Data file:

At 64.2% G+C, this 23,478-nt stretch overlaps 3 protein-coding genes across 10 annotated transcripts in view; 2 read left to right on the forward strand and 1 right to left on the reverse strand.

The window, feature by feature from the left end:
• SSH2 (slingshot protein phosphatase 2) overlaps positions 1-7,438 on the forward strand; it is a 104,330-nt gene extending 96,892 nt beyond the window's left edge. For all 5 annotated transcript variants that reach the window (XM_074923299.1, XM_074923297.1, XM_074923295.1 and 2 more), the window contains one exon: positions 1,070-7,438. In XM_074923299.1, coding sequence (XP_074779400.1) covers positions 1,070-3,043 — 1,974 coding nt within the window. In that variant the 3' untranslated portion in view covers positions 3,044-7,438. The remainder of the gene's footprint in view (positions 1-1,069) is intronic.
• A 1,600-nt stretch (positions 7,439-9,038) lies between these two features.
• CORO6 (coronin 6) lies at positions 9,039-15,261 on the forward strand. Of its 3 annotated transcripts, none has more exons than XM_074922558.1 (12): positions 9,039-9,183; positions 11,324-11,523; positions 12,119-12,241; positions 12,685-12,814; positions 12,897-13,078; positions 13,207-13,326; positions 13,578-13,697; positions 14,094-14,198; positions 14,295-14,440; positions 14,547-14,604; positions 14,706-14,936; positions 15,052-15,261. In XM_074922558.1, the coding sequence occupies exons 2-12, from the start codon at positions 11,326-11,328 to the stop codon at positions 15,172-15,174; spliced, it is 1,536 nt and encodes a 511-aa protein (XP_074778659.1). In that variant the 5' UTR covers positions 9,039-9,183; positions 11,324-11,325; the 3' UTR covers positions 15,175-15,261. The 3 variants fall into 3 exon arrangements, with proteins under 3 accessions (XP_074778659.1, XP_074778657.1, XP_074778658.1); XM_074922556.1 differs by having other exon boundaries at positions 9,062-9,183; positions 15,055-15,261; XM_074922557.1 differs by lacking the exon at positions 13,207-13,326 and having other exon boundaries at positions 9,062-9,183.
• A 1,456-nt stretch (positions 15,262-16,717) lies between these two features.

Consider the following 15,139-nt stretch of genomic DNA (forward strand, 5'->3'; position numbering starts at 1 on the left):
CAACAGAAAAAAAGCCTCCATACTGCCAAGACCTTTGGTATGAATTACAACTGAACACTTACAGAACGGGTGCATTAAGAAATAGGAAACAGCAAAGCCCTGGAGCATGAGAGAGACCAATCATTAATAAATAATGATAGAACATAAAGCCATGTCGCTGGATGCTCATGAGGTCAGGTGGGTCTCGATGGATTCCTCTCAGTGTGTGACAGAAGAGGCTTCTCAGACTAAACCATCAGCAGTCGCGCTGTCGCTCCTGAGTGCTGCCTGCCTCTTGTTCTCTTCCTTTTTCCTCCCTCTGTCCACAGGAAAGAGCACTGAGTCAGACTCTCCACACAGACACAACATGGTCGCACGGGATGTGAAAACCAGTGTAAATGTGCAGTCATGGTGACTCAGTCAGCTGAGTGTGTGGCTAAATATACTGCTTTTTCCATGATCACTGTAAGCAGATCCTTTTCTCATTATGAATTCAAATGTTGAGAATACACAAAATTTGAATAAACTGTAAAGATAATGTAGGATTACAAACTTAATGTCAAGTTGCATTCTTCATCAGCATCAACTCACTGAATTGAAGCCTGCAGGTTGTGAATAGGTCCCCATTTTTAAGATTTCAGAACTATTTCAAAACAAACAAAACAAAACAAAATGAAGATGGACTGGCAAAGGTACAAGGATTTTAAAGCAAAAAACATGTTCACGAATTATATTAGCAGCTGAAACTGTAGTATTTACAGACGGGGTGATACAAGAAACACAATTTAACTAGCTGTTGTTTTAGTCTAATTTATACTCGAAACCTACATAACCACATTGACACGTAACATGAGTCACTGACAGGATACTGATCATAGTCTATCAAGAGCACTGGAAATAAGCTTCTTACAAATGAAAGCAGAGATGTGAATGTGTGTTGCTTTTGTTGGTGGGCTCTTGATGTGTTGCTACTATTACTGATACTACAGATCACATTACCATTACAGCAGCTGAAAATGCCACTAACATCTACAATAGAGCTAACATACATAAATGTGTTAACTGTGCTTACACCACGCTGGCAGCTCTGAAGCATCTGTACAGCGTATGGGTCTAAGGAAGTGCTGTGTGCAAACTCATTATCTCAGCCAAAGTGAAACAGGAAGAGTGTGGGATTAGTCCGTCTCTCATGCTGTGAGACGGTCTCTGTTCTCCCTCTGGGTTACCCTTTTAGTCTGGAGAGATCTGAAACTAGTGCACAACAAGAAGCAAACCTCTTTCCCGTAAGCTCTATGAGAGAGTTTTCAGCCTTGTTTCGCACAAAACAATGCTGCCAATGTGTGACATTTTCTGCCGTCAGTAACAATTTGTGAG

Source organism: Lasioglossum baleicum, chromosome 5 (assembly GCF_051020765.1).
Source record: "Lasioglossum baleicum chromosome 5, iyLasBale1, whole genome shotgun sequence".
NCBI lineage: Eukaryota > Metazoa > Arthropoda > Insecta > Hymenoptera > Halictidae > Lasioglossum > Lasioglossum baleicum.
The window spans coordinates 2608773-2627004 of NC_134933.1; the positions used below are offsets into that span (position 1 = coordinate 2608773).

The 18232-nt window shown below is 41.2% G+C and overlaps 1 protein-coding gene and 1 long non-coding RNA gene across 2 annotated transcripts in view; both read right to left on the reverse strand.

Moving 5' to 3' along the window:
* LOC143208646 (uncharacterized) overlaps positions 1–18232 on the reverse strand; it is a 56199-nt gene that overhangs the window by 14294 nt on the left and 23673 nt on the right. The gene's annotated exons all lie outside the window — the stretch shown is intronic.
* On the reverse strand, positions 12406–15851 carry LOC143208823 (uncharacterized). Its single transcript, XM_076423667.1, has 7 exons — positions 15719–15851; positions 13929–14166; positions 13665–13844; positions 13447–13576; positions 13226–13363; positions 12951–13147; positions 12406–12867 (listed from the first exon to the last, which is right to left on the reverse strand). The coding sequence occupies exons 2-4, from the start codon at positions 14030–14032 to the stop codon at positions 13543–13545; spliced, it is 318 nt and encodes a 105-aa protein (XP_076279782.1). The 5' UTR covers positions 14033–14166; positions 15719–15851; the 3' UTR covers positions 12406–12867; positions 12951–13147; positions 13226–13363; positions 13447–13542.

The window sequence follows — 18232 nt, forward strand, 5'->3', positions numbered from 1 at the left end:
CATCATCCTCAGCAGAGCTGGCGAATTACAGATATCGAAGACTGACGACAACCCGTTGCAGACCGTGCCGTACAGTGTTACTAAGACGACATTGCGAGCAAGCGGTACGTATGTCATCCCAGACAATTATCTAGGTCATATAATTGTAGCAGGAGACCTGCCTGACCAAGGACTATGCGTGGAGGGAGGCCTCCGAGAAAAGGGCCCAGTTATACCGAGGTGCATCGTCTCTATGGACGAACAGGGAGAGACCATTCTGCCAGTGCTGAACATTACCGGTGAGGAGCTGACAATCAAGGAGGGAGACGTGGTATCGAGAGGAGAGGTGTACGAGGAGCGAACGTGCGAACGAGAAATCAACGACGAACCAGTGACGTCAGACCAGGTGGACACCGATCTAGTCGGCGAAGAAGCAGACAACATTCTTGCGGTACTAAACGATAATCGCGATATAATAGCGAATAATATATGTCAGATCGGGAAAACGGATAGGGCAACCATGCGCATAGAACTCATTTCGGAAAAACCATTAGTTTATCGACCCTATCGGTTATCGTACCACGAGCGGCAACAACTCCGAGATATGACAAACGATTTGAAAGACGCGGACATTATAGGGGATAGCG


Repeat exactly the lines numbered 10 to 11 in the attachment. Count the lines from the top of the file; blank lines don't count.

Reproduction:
Source record: "Lasioglossum baleicum chromosome 5, iyLasBale1, whole genome shotgun sequence".
NCBI lineage: Eukaryota > Metazoa > Arthropoda > Insecta > Hymenoptera > Halictidae > Lasioglossum > Lasioglossum baleicum.